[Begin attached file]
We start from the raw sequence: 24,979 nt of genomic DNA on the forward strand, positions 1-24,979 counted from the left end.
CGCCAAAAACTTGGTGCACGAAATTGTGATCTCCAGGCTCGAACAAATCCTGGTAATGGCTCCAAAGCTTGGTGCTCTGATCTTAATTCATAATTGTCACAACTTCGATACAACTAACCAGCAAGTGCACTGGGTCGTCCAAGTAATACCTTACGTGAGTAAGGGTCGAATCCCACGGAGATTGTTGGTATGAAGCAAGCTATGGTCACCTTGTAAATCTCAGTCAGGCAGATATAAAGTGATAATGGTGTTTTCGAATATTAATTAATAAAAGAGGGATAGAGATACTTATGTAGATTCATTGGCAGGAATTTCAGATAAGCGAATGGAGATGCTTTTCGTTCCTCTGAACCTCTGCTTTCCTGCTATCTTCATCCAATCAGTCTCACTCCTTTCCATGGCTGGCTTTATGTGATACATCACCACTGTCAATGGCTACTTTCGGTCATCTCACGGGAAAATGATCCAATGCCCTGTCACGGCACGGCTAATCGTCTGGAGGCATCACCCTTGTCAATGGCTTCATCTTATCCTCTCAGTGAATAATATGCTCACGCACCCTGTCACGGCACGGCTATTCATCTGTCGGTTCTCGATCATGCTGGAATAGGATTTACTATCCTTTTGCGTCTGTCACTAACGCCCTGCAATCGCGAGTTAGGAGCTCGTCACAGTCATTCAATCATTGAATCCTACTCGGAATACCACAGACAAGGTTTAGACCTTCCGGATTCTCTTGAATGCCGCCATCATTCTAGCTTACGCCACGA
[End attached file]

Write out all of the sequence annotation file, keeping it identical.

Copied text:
We start from the raw sequence: 24,979 nt of genomic DNA on the forward strand, positions 1-24,979 counted from the left end.
CGCCAAAAACTTGGTGCACGAAATTGTGATCTCCAGGCTCGAACAAATCCTGGTAATGGCTCCAAAGCTTGGTGCTCTGATCTTAATTCATAATTGTCACAACTTCGATACAACTAACCAGCAAGTGCACTGGGTCGTCCAAGTAATACCTTACGTGAGTAAGGGTCGAATCCCACGGAGATTGTTGGTATGAAGCAAGCTATGGTCACCTTGTAAATCTCAGTCAGGCAGATATAAAGTGATAATGGTGTTTTCGAATATTAATTAATAAAAGAGGGATAGAGATACTTATGTAGATTCATTGGCAGGAATTTCAGATAAGCGAATGGAGATGCTTTTCGTTCCTCTGAACCTCTGCTTTCCTGCTATCTTCATCCAATCAGTCTCACTCCTTTCCATGGCTGGCTTTATGTGATACATCACCACTGTCAATGGCTACTTTCGGTCATCTCACGGGAAAATGATCCAATGCCCTGTCACGGCACGGCTAATCGTCTGGAGGCATCACCCTTGTCAATGGCTTCATCTTATCCTCTCAGTGAATAATATGCTCACGCACCCTGTCACGGCACGGCTATTCATCTGTCGGTTCTCGATCATGCTGGAATAGGATTTACTATCCTTTTGCGTCTGTCACTAACGCCCTGCAATCGCGAGTTAGGAGCTCGTCACAGTCATTCAATCATTGAATCCTACTCGGAATACCACAGACAAGGTTTAGACCTTCCGGATTCTCTTGAATGCCGCCATCATTCTAGCTTACGCCACGA